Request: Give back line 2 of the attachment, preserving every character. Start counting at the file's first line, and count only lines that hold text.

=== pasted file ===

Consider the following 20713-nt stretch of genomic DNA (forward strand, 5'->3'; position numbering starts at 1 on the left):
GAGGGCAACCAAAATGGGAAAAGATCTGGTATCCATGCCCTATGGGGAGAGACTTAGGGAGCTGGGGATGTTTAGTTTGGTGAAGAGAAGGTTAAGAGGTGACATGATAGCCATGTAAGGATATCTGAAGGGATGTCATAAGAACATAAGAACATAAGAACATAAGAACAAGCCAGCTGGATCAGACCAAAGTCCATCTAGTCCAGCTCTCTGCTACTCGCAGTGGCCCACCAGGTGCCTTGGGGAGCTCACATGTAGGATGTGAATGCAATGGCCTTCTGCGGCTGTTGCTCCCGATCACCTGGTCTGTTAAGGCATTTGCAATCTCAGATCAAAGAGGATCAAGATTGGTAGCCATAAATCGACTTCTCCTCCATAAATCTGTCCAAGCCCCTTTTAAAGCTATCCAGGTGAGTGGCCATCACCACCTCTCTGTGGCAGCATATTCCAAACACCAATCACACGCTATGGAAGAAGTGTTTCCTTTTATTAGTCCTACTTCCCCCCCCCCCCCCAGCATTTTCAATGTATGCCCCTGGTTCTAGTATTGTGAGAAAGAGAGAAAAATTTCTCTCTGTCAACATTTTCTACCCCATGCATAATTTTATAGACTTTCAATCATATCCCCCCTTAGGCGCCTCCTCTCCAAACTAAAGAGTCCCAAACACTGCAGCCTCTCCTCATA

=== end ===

GAGGGCAACCAAAATGGGAAAAGATCTGGTATCCATGCCCTATGGGGAGAGACTTAGGGAGCTGGGGATGTTTAGTTTGGTGAAGAGAAGGTTAAGAGGTGACATGATAGCCATGTAAGGATATCTGAAGGGATGTCATAAGAACATAAGAACATAAGAACATAAGAACAAGCCAGCTGGATCAGACCAAAGTCCATCTAGTCCAGCTCTCTGCTACTCGCAGTGGCCCACCAGGTGCCTTGGGGAGCTCACATGTAGGATGTGAATGCAATGGCCTTCTGCGGCTGTTGCTCCCGATCACCTGGTCTGTTAAGGCATTTGCAATCTCAGATCAAAGAGGATCAAGATTGGTAGCCATAAATCGACTTCTCCTCCATAAATCTGTCCAAGCCCCTTTTAAAGCTATCCAGGTGAGTGGCCATCACCACCTCTCTGTGGCAGCATATTCCAAACACCAATCACACGCTATGGAAGAAGTGTTTCCTTTTATTAGTCCTACTTCCCCCCCCCCCCCCAGCATTTTCAATGTATGCCCCTGGTTCTAGTATTGTGAGAAAGAGAGAAAAATTTCTCTCTGTCAACATTTTCTACCCCATGCATAATTTTATAGACTTTCAATCATATCCCCCCTTAGGCGCCTCCTCTCCAAACTAAAGAGTCCCAAACACTGCAGCCTCTCCTCATA